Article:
Zimbabwe: Govt Not Withdrawing Civil Servants' U.S.$175 Benefit

The US$175 benefit paid to civil servants through their nostro accounts has not been withdrawn.

In fact, the Government is working on several measures to improve the welfare of its workers, Service Commissions Secretary Ambassador Jonathan Wutawunashe, has said.

In a statement yesterday, Ambassador Wutawunashe said the "fake message" circulating on social media platforms, was "created and disseminated by miscreants bent on tarnishing the image of Government".

"Contrary to the fake message, Government is committed to improving the welfare of its workers and is continuously working on measures to enhance both monetary and non-monetary benefits," he said.

He added that the message should be discarded with the contempt it deserves.

Government awarded civil servants a 20 percent salary increment across the board backdated to January 1, with the equivalent of US$100 of this in foreign currency beginning in March.

Teachers also got school fees support, among other monetary and non-monetary benefits.

The US$100 is in addition to the US$75 Covid-19 allowance that the Government had already been paying its employees.

The improvement in the conditions of service also included an advancement award, which recognises seniority for differentiation within the same grade that would be implemented across the entire civil service, was also introduced to ensure that experienced staff in a particular grade would be paid more than the recently hired.

Besides the additions to the take-home pay of civil servants, there were significant non-monetary benefits announced which include payment of school fees of up to three biological children per teaching family with an upper limit of $20 000 per child per term to be paid directly to the school.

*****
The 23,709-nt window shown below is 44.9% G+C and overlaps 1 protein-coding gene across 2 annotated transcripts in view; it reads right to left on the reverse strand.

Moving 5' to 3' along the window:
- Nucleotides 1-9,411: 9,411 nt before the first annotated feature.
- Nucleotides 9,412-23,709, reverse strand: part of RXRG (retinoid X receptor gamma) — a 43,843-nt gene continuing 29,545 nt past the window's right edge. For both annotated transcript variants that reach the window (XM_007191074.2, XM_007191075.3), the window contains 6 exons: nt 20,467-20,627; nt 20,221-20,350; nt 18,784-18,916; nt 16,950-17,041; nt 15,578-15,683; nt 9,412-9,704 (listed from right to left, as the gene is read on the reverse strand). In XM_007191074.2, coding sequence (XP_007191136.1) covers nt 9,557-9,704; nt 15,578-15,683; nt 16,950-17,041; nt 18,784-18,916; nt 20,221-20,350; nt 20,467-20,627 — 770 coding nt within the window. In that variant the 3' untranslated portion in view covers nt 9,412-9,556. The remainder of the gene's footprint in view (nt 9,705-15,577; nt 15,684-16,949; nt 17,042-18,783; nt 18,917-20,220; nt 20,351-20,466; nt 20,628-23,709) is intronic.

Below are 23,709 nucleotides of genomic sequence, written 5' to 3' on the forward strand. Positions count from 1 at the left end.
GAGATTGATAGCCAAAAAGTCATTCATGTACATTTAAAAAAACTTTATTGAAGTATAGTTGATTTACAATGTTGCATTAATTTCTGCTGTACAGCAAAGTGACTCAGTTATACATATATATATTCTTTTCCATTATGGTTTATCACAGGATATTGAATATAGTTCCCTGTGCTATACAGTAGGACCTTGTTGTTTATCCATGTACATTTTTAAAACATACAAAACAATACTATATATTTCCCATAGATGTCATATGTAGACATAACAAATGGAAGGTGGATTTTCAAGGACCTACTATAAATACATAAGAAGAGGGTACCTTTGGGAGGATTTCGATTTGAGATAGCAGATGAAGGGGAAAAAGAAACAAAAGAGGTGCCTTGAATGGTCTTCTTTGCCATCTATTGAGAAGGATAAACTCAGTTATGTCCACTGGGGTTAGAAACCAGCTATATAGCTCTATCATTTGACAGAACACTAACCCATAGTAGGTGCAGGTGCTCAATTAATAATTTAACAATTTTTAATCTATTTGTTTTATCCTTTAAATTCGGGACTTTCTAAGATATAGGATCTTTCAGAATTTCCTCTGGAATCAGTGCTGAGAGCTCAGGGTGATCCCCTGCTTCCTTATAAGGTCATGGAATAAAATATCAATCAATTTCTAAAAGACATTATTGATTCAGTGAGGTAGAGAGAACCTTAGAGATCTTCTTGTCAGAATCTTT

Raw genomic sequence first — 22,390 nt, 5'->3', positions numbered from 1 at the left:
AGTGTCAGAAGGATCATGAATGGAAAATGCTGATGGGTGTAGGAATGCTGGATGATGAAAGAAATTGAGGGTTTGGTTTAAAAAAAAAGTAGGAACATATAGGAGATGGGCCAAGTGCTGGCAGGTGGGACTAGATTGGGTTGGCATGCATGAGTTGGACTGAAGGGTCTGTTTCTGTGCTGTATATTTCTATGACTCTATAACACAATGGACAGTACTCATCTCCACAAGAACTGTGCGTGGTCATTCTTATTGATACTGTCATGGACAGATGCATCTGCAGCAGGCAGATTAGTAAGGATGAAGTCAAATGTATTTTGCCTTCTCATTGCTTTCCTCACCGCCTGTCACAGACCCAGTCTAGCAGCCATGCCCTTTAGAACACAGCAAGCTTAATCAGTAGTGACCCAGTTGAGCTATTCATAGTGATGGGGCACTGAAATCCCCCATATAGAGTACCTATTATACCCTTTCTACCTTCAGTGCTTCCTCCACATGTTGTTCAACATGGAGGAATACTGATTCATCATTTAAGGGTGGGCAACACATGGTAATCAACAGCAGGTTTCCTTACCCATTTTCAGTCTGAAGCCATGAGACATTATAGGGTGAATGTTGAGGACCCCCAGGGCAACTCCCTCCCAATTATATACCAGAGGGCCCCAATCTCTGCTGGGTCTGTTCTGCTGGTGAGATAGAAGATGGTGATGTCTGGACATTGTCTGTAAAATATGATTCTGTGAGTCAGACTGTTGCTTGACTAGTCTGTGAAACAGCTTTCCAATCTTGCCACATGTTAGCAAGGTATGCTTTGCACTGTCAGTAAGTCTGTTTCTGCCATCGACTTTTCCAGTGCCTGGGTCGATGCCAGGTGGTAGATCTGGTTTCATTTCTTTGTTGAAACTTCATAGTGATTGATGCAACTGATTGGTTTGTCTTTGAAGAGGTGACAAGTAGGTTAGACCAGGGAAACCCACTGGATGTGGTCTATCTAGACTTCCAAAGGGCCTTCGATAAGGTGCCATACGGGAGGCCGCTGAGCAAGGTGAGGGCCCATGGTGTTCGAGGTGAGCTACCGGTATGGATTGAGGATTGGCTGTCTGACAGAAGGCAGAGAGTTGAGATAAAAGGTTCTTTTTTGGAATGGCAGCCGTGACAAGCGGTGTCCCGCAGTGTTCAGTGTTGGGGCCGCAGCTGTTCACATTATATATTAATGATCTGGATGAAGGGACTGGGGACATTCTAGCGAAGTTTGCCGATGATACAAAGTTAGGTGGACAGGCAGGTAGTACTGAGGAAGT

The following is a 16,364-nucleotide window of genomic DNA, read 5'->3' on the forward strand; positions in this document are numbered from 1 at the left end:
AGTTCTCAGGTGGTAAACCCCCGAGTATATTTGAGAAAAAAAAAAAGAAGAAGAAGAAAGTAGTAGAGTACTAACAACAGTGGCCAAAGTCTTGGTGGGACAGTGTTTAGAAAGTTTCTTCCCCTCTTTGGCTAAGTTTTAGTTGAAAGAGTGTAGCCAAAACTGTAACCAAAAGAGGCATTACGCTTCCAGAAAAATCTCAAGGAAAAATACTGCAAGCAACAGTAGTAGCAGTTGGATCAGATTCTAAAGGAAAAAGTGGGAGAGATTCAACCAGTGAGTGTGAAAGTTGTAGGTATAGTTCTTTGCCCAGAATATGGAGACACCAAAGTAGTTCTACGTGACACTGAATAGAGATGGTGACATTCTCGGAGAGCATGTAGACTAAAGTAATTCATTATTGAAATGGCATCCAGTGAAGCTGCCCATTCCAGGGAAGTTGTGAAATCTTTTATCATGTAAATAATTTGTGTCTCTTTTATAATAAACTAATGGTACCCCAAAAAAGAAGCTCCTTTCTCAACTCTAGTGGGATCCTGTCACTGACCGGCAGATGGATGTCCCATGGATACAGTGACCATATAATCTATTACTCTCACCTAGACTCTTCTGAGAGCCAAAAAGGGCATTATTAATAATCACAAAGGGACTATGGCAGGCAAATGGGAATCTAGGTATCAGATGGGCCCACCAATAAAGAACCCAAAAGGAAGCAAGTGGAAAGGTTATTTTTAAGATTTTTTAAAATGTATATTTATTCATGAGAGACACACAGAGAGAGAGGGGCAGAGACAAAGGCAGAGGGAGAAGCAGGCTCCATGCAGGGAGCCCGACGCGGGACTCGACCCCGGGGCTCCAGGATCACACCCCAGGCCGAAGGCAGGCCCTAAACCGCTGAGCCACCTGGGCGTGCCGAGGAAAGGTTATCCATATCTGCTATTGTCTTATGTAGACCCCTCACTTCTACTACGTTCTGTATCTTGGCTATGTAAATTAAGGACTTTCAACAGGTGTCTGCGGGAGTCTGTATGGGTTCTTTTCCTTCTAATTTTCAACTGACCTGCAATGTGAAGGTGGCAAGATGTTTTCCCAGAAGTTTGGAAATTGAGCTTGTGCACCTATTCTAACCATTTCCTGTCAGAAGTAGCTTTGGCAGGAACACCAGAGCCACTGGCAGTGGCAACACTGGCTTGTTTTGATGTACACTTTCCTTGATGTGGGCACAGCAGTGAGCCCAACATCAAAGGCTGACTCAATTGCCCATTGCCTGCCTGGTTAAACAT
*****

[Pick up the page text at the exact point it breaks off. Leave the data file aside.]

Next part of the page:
Government also said 34 000 housing units and 2 125 blocks of flats would be constructed over a five-year period as institutional accommodation, including critical amenities for teachers within the school premises.

Other measures that were agreed upon are the implementation of a housing loan guarantee scheme to facilitate home ownership by civil servants; the provision of a transport facility to ferry teachers in both rural and urban areas and a duty-free car import scheme.

Recently, Finance and Economic Development Minister Professor Mthuli Ncube fixed up to US$10 000 worth of vehicles that civil servants are allowed to import duty-free as part of Government's commitment to improve conditions of service.

Prof Ncube has reiterated that the Government will improve the conditions of service for civil servants in line with the overall improvement of the economy.

AllAfrica publishes around 700 reports a day from more than 100 news organizations and over 500 other institutions and individuals, representing a diversity of positions on every topic. We publish news and views ranging from vigorous opponents of governments to government publications and spokespersons. Publishers named above each report are responsible for their own content, which AllAfrica does not have the legal right to edit or correct.

Articles and commentaries that identify allAfrica.com as the publisher are produced or commissioned by AllAfrica. To address comments or complaints, please Contact us.

X